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The Green Hornet

Previously I told you about my father raising me in a Video Store. Following his stint at The Video Movie House he got to work on his Ph.d and then into some good money. However, despite moving onto bigger and better things he always kept me connected to the cinema.

One of our most memorable experiences in the theater together was in the summer of ‘94 when we saw “The Shadow.” The elegant Waterloo Theater was empty, leaving me and pops to enjoy the movie in desired silence. It was a great flick about a cloaked-crime-fighter from the radio-serial era; an impressive depiction of a wealthy man willing to utilize his money for the greater good.

This past Wednesday I saw a new movie about exactly that: I.E. The Green Hornet! The writers of “Superbad” and “Pineapple Express” returned for their third film, and this time around it’s a take on the comic-book genre. Therein Seth Rogan stars as Britt Reid, the irresponsible son of a famous newspaper editor. Following his father’s death he is forced to find purpose by infiltrating the criminal underworld with the aid of his friend Kato.

Though the 3D isn’t Avatar the laughs and action are awesome! Tons of one-liners and Hong-Kong high-kicks abound, (and of course there is the stunning “Black Beauty” to boot). Furthermore, with guest appearances from Christoph Waltz, Edward James Olmos, Cameron Diaz, Edward Furlong, and James Franco there is a lot of great line delivery to be had amidst the wicked fight choreography.

What impressed me most however, was the relationship between Britt and his deceased father. Many men struggle to relate to their fathers and match their ambitions. Many men also fail to see that they are quickly becoming their fathers, and I am one of those men. Boyhood is filled with disappointed, adolescence with angst, and early manhood with frustration. However, eventually you begin to accept that you’re dad did his best and wanted the same for you.

It was great to have fun at the theater again, to reminisce about my father, and to take a break from the heartache that has been consuming me and my life at the movies.

Comments

  • Anonymous

    When I saw the flick a few weeks back I thought the same thing about the father/son relationship. The film wasnt the deepest in the world but if people give it a chance theyll have a great time with it!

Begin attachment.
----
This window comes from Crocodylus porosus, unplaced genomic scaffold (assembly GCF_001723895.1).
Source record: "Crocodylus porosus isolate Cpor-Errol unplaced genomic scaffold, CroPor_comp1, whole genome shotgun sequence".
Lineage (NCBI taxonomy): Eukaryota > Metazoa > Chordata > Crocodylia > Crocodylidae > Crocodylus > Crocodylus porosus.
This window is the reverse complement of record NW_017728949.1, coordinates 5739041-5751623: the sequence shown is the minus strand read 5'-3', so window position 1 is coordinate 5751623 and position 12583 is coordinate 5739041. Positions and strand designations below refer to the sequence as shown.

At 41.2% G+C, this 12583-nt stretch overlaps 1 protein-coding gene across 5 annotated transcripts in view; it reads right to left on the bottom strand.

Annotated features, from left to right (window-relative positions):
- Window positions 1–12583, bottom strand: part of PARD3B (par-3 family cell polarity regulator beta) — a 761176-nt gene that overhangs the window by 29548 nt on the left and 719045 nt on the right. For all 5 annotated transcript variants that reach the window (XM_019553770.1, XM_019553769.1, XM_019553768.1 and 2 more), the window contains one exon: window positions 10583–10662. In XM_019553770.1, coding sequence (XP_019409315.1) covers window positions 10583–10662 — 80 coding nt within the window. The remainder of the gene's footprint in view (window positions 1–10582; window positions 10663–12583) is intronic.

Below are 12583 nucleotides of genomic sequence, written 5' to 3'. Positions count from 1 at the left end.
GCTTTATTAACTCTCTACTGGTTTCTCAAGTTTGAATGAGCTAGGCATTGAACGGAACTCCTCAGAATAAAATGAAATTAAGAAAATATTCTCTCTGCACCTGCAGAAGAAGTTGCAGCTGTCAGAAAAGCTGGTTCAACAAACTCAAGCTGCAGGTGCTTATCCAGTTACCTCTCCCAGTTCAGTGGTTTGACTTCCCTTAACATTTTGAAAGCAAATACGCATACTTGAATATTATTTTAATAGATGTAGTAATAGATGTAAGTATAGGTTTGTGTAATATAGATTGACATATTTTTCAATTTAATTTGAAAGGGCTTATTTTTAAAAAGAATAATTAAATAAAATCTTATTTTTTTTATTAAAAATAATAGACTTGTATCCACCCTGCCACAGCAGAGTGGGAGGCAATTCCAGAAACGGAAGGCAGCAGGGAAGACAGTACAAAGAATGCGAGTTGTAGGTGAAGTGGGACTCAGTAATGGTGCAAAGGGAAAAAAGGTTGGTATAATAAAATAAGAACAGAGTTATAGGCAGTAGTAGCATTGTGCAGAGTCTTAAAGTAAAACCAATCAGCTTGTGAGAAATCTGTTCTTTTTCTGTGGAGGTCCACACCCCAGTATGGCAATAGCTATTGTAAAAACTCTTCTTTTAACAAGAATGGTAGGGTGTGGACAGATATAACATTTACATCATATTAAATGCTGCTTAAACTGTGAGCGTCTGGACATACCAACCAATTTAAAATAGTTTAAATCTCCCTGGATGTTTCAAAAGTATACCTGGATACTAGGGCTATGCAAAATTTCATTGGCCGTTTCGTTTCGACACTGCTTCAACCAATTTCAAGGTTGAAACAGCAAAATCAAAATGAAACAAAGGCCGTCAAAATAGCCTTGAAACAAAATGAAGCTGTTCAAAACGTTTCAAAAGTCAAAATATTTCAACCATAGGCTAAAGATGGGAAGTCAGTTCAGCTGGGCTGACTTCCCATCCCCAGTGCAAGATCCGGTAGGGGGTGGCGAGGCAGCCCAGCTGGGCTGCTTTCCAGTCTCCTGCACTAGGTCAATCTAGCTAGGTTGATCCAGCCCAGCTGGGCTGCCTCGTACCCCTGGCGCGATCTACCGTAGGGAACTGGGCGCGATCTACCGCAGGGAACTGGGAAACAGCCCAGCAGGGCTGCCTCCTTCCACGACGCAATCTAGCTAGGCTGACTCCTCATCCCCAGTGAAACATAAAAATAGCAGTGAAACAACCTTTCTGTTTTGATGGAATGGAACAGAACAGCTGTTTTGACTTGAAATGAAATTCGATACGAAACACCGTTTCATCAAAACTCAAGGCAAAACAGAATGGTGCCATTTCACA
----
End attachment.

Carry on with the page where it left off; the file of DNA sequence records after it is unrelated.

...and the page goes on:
• Anonymous

      I know that the audience I was in attendance with absolutely loved it. I may be going out on a limb here, but I believe that this movie will be a sleeper hit ;) It is not often you get an enjoyable action-comedy in January.

  • http://www.facebook.com/people/Christopher-Michael-Elliott/500513490 Christopher Michael Elliott

    Great post dude. I’m really excited to see this. Seth Rogan is sooooooo not fit for a role like this, but I don’t doubt he can pull it off. I will definitely see this. Cameron Diaz only helps that cause! Slime!

    • Anonymous

      Thanks my man! Seth Rogan in a way is not fit for the roll, but considering he lost a ton of weight and wrote the script he does assume it easily enough. Cameron Diaz as always is stunning, so yes you will get a fill of proper eye candy while munchin’ on your popcorn. SIIIIME!!!

  • http://www.facebook.com/people/Adam-Wood/541180607 Adam Wood

    I went into this movie with only 2 expectations: The Black beauty (having seen it at many car shows) and tons of gadgetry … everything else was just going to be filler for me. GH was constant laughs with an appropriate amount of seriousness for a family movie – Britt Reid’s struggle to find himself (or lose himself) in his relationships with his Father, Kato, and love interests kept this grounded. I Loved the movie! Thanks again John and Jon for the passes!!

    • Anonymous

      Thanks for the kind words about the film homie! It hit 99% of budget this weekend so we at Sony thank the fans as well!

  • http://twitter.com/g_gryffyn 그웬 (Gwen)

    I managed to actually see this one in theaters, in Japan this time. It was surprisingly great! And also surprisingly dark – there’s a lot of death in this one that the guys never really blink an eye at, except to shy away from the grossness factor of it. I appreciated the satire of all the killings with no consequences, which made it even funnier in a twisted sort of way. And Jay Chou was awesome as Kato.

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